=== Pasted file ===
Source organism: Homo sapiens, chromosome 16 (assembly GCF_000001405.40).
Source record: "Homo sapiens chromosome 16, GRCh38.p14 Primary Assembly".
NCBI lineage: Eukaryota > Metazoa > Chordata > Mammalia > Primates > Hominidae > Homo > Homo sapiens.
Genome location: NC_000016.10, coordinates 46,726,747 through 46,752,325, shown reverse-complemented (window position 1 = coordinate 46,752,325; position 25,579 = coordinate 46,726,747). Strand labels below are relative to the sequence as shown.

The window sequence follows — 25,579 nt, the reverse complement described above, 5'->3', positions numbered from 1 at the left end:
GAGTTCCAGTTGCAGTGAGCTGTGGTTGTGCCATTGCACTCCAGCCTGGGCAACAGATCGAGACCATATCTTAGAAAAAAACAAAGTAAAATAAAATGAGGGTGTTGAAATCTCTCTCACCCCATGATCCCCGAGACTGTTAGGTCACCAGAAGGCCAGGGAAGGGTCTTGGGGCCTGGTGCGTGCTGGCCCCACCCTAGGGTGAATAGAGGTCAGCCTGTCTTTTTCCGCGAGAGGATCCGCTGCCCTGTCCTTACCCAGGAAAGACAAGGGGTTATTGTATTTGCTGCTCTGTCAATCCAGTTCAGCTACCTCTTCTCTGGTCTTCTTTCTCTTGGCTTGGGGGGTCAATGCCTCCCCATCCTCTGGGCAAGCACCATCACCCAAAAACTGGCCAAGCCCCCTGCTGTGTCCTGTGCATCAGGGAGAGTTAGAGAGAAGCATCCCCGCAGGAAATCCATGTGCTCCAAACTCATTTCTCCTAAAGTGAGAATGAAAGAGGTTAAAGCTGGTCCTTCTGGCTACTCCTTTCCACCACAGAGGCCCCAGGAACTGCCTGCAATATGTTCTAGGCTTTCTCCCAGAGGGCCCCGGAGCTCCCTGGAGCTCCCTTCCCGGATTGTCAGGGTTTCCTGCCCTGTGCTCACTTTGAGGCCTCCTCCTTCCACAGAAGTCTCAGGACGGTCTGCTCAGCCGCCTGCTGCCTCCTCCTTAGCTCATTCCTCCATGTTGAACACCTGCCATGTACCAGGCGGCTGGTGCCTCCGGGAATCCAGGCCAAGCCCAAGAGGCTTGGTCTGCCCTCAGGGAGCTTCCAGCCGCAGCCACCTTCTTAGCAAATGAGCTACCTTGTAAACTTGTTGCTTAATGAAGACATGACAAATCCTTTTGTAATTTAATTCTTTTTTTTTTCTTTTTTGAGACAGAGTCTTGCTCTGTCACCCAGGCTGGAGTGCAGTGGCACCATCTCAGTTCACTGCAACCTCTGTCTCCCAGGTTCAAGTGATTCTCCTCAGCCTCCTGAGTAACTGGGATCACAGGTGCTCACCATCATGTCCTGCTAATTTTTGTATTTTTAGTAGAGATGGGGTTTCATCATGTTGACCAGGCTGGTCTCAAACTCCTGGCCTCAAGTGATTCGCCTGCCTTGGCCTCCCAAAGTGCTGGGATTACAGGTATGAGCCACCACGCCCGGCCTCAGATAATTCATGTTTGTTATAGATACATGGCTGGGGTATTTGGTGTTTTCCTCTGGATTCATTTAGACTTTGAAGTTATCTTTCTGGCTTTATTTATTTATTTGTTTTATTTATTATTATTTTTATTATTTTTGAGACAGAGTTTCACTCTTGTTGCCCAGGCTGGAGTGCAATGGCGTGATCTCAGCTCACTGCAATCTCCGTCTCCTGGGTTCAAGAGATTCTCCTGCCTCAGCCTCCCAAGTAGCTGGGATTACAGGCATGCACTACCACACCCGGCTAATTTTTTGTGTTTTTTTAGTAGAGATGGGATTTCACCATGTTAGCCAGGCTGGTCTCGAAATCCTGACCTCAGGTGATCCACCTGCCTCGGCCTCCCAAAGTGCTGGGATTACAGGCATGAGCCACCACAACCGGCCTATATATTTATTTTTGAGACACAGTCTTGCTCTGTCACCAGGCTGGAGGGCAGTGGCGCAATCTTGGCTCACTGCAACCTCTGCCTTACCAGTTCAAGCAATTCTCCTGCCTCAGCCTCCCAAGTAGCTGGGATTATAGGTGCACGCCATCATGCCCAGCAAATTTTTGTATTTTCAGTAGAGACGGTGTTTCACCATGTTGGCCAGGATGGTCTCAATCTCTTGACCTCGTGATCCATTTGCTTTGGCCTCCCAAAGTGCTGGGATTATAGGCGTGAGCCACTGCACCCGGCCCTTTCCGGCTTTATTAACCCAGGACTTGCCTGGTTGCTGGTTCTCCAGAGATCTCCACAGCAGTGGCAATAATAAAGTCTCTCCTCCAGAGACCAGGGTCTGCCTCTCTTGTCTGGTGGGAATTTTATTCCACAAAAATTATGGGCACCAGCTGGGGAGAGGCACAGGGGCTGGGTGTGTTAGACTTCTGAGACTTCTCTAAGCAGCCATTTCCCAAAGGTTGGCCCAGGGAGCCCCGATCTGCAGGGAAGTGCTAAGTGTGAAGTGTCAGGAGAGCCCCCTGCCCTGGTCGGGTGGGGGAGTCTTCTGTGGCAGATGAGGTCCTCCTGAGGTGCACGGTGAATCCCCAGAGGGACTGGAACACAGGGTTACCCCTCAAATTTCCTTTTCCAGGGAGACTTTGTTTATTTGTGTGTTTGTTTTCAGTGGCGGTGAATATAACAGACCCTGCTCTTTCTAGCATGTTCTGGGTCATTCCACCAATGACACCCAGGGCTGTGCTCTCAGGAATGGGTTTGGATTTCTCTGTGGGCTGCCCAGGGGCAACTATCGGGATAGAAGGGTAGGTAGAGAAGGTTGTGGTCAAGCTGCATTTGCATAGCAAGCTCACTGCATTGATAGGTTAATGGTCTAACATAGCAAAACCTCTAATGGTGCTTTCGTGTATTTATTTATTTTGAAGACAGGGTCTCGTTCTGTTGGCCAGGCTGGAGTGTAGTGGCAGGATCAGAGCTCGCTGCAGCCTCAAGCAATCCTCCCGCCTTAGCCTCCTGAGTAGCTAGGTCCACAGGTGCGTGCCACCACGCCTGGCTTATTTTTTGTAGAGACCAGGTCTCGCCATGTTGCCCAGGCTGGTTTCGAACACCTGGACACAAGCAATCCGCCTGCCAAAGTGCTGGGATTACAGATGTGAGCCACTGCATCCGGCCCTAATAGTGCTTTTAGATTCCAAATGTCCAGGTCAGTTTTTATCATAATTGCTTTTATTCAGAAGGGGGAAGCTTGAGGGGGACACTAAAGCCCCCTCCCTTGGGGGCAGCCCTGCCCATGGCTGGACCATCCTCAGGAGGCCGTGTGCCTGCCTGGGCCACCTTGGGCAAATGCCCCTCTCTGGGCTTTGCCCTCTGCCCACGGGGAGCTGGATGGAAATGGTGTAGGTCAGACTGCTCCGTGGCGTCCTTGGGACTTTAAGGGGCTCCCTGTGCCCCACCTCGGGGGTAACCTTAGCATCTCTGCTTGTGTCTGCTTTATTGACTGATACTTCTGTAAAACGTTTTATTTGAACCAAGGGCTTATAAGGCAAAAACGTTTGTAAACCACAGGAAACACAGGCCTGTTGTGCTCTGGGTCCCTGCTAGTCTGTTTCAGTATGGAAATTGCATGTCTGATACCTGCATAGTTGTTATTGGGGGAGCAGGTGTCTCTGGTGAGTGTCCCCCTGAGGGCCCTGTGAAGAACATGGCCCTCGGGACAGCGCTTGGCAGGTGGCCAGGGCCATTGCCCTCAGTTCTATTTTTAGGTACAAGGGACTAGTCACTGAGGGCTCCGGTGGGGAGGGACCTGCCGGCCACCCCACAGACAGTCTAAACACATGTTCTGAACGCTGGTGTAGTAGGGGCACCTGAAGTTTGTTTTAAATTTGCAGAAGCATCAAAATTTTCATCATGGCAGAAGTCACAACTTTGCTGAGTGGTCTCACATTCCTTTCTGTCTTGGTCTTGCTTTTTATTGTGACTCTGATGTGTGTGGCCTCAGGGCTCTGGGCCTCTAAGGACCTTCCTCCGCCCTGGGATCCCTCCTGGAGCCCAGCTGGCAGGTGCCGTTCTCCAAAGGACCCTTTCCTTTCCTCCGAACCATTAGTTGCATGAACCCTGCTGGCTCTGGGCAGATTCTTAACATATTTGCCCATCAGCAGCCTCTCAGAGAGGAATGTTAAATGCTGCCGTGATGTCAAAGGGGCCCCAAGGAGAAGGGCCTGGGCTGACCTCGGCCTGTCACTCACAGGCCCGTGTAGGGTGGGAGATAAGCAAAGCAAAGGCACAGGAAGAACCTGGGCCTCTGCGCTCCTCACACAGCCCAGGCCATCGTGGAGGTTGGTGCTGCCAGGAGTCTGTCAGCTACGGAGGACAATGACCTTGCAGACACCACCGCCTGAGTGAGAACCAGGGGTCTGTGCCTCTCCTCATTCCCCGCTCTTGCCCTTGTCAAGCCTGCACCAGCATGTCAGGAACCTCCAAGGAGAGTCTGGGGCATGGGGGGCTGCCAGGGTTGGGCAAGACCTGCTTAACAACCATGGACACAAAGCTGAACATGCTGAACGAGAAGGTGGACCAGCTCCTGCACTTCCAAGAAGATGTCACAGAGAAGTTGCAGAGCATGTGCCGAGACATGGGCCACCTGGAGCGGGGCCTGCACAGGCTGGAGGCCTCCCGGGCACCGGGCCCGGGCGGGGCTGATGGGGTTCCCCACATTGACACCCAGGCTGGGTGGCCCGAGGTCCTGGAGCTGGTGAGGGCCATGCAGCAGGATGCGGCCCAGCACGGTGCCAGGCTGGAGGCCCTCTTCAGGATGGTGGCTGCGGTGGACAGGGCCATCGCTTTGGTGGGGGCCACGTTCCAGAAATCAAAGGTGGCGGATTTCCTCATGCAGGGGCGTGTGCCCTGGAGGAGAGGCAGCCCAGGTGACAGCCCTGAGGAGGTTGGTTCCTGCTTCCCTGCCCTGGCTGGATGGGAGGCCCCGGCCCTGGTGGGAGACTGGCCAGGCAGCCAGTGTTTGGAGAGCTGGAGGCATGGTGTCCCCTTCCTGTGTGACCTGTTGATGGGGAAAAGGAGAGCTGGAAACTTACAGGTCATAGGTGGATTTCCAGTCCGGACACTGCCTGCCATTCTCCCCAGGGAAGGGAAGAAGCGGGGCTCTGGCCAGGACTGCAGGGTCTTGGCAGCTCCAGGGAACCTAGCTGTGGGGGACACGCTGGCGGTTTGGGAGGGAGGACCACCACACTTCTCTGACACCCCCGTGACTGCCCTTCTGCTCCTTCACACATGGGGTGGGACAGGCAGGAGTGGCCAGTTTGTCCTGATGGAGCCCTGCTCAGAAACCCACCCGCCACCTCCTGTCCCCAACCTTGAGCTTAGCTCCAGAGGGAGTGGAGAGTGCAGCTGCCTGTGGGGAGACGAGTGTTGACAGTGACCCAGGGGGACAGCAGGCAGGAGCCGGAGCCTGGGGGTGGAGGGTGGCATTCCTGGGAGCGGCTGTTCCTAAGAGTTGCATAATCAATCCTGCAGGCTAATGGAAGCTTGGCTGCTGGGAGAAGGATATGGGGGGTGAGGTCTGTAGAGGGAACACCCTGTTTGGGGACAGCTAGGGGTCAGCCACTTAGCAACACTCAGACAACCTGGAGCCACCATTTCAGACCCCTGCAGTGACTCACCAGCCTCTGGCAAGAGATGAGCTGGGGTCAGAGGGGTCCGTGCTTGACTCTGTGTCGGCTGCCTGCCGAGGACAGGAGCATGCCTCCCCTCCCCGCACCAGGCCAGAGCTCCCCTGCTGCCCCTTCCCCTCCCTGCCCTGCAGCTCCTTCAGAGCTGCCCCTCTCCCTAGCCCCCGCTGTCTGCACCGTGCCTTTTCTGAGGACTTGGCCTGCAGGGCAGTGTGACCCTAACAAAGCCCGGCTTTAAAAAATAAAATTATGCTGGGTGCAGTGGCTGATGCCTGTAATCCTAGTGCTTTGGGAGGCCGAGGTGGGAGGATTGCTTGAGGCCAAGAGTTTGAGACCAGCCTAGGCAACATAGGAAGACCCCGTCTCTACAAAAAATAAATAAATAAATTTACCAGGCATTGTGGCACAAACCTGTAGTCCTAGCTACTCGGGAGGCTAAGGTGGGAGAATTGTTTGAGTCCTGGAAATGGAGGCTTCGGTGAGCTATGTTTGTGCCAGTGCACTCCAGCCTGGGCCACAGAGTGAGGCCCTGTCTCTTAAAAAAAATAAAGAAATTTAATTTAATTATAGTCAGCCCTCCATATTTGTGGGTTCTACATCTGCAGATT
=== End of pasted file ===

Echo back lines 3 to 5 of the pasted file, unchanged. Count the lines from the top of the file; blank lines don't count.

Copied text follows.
NCBI lineage: Eukaryota > Metazoa > Chordata > Mammalia > Primates > Hominidae > Homo > Homo sapiens.
Genome location: NC_000016.10, coordinates 46,726,747 through 46,752,325, shown reverse-complemented (window position 1 = coordinate 46,752,325; position 25,579 = coordinate 46,726,747). Strand labels below are relative to the sequence as shown.

The window sequence follows — 25,579 nt, the reverse complement described above, 5'->3', positions numbered from 1 at the left end: